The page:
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Drug development targeting degeneration of the basal forebrain cholinergic system: its time has come

A Correction to this article was published on 09 November 2023

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Recent advances in understanding the pathogenic mechanisms underlying basal forebrain cholinergic (BFC) neuronal degeneration and MRI-based studies provide insight on the contribution of such degeneration at various stages of Alzheimer’s disease (AD) and related dementias and have renewed interest in disease-modifying approaches to treat BFC degeneration. Herein we comment on two recent related publications [1, 2], by our respective academic and industrial teams, describing a major translational step forward towards therapy to treat BFC degeneration in the basal forebrain that we believe argues that the time has come for the field to include novel therapeutics development in this arena as a major focus as we look beyond amyloid beta.

The pharmacological approach described in the two publications was based on a hypothesis that treating cholinergic degeneration would be achieved with an oral drug called neflamapimod that inhibits p38α kinase, an enzyme known to regulate activity of a central player in the pathogenic process underlying BFC degeneration, the endosome-associated protein Rab5 (Fig. 1). The first part of the primary publication [1] describes a vehicle-controlled study in Ts[Rb(12.1716)]2Cje (Ts2) mice, a model of Down Syndrome (DS) and early-onset AD (i.e., with adult-onset early endosomal pathology and cholinergic degeneration in the basal forebrain [3]). In these mice, 4 weeks treatment with neflamapimod reduced abnormally elevated Rab5 activity in the brain, reversed both the Rab5-dependent endosomal pathology and the cholinergic degenerative process in the basal forebrain, and corrected behaviors associated with the cholinergic system. The second part of the same publication describes a hypothesis-generating clinical trial in patients with dementia with Lewy bodies (DLB), where BFC degeneration is prominent. A total of 91 participants, all receiving background acetylcholinesterase inhibitor (AChEI) therapy, were randomized 1:1 between neflamapimod 40mg or matching placebo capsules (twice-daily if weight < 80kg or three-times-a-day, TID, if ≥ 80kg). A dose-dependent response was seen in the study, with the lower daily dose showing minimal to no clinical activity while at the 40mg TID dose level there were significant improvements relative to placebo in the primary outcome measure, a cognitive-test battery evaluating attention and executive function, in the Clinical Dementia Rating Sum-of-Boxes (CDR-SB; measuring dementia severity), and on the Timed Up and Go (TUG; measuring functional mobility). Importantly, in the discussion, based on the scientific literature, the authors connected the outcome measures that responded to neflamapimod treatment to the BFC system.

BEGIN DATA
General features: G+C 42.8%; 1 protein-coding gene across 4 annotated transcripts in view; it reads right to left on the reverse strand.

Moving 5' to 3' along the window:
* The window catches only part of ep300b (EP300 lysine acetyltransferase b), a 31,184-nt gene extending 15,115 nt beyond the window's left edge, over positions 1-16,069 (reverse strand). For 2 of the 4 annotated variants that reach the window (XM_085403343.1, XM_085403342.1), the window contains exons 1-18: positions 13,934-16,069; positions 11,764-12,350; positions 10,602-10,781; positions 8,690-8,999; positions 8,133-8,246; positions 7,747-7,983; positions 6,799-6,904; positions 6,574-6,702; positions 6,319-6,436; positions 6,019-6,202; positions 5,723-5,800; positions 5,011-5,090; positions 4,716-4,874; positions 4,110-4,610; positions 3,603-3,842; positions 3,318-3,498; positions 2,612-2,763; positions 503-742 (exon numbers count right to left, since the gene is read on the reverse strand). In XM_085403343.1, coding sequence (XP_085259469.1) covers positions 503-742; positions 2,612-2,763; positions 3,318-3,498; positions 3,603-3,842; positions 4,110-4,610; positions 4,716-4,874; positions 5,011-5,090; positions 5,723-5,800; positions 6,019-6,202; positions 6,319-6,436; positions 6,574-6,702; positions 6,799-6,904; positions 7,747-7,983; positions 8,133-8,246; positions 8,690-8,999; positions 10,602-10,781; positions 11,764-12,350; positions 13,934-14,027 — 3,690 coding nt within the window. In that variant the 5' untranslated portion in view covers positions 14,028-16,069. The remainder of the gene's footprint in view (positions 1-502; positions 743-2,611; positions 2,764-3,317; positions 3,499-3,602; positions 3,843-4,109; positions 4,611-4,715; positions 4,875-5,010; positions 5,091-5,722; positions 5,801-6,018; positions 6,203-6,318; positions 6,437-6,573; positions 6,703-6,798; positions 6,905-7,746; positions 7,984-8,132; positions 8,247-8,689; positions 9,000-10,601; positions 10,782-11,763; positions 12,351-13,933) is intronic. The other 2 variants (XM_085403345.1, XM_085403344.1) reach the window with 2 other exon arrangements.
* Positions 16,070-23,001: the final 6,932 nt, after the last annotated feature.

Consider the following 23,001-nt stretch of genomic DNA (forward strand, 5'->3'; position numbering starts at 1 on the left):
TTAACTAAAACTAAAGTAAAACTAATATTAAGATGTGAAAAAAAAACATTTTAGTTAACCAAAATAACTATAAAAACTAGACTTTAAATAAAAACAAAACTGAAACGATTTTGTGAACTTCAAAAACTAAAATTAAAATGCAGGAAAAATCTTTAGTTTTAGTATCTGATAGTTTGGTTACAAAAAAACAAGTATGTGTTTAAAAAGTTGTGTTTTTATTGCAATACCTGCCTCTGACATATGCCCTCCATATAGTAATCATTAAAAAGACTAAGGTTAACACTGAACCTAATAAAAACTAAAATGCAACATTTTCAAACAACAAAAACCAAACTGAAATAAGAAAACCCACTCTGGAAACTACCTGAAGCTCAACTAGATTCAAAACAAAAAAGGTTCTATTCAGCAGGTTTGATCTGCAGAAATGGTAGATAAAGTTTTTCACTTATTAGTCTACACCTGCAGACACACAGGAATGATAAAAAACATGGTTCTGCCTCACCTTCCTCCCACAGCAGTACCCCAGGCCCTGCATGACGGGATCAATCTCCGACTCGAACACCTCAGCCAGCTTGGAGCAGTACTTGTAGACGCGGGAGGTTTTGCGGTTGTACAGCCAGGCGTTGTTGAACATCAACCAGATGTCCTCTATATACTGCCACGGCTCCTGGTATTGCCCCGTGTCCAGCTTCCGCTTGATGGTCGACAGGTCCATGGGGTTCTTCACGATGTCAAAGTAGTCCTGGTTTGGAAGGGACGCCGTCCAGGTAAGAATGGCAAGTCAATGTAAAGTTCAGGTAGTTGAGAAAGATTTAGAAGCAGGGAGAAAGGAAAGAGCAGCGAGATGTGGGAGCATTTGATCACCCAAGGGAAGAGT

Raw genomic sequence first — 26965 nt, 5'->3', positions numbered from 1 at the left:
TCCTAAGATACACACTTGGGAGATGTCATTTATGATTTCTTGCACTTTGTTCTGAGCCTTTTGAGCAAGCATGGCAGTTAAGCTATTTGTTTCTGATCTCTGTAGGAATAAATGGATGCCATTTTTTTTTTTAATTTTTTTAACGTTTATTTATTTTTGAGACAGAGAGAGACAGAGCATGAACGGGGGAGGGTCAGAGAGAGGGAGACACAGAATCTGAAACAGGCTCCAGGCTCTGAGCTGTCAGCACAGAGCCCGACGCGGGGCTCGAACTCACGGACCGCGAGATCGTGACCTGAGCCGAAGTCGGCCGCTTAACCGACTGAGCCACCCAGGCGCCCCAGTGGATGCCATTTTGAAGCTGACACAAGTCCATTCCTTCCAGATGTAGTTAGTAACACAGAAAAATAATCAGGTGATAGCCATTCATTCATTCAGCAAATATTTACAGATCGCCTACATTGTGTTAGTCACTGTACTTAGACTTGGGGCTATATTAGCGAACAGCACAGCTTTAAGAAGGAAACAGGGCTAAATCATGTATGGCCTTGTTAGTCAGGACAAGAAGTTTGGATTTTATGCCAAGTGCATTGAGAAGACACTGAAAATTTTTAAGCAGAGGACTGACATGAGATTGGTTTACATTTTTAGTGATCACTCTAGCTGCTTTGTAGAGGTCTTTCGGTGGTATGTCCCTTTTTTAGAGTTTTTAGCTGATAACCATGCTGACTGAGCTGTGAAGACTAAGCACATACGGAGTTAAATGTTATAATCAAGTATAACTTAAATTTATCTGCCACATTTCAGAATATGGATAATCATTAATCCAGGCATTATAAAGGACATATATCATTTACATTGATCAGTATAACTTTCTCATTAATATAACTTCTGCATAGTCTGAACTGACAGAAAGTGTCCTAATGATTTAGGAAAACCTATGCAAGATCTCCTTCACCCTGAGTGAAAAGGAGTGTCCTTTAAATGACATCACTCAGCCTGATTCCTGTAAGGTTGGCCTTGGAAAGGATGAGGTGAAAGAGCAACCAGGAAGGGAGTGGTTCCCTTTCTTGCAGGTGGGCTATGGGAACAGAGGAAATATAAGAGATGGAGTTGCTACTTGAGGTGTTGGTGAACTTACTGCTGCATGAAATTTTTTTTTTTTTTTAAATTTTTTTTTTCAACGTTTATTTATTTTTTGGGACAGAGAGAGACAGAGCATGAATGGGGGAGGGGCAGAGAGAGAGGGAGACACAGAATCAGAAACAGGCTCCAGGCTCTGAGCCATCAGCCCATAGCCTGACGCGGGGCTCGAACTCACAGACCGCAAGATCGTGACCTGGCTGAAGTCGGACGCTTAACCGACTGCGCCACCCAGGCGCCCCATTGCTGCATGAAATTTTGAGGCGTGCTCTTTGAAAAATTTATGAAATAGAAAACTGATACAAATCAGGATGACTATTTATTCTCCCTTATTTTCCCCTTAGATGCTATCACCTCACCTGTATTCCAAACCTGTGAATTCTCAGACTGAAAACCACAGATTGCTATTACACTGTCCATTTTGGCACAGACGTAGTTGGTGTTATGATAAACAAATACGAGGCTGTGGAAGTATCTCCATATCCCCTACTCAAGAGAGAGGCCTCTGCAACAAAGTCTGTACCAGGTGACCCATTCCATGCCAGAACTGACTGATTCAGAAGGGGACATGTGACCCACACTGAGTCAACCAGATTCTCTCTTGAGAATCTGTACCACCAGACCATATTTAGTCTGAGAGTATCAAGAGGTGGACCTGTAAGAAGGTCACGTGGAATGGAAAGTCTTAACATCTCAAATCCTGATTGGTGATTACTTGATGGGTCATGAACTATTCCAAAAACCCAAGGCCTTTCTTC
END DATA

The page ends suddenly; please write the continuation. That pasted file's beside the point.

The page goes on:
Fig. 1
figure 1

β-CTF and/or α -synuclein induce Rab5-positive (early) endosomal swelling and dysfunction, which leads to a defect in endosome-mediated nerve growth factor (NGF) signaling. The resulting loss of trophic support provided by NGF leads to degeneration of cholinergic neurons in the basal forebrain, that downstream leads to dysfunction and eventual neurodegeneration in the cortex. Neflamapimod through inhibiting the kinase activity of p38α (an activator of Rab5) reduces Rab5 activity and reverses the endosomal pathology and cholinergic neuronal loss in the basal forebrain

In the second publication [2], the same clinical data were stratified by the presence or absence of AD co-pathology, resulting in an analysis that strengthens the conclusions regarding the clinical effect and defines the magnitude of the effect specific to the cholinergic system. The motivation for this analysis was the recognition, based on recent literature, that clinical symptoms in DLB patients without AD co-pathology are due to BFC degeneration while patients with AD co-pathology have extensive cortical atrophy, particularly in the medial temporal lobe, contributing to their symptoms and potentially limiting their response to cholinergic-directed therapies. Accordingly, after the clinical study was completed (i.e., post-hoc), pre-treatment levels of plasma ptau181, a biomarker for the presence of AD co-pathology, were measured in the study participants. In the 16-week treatment period, the 54% of participants with normal baseline plasma ptau181 showed significant improvement with neflamapimod 40mg TID over placebo, with Cohen’s d effect size at ≥ 0.7 (i.e., moderate-to-large treatment effects), in tests of Attention, CDR-SB, the TUG test, and International Shopping List Test-Recognition (a measure of working memory); in contrast, the 46% of participants with elevated plasma ptau181 showed minimal improvement over placebo.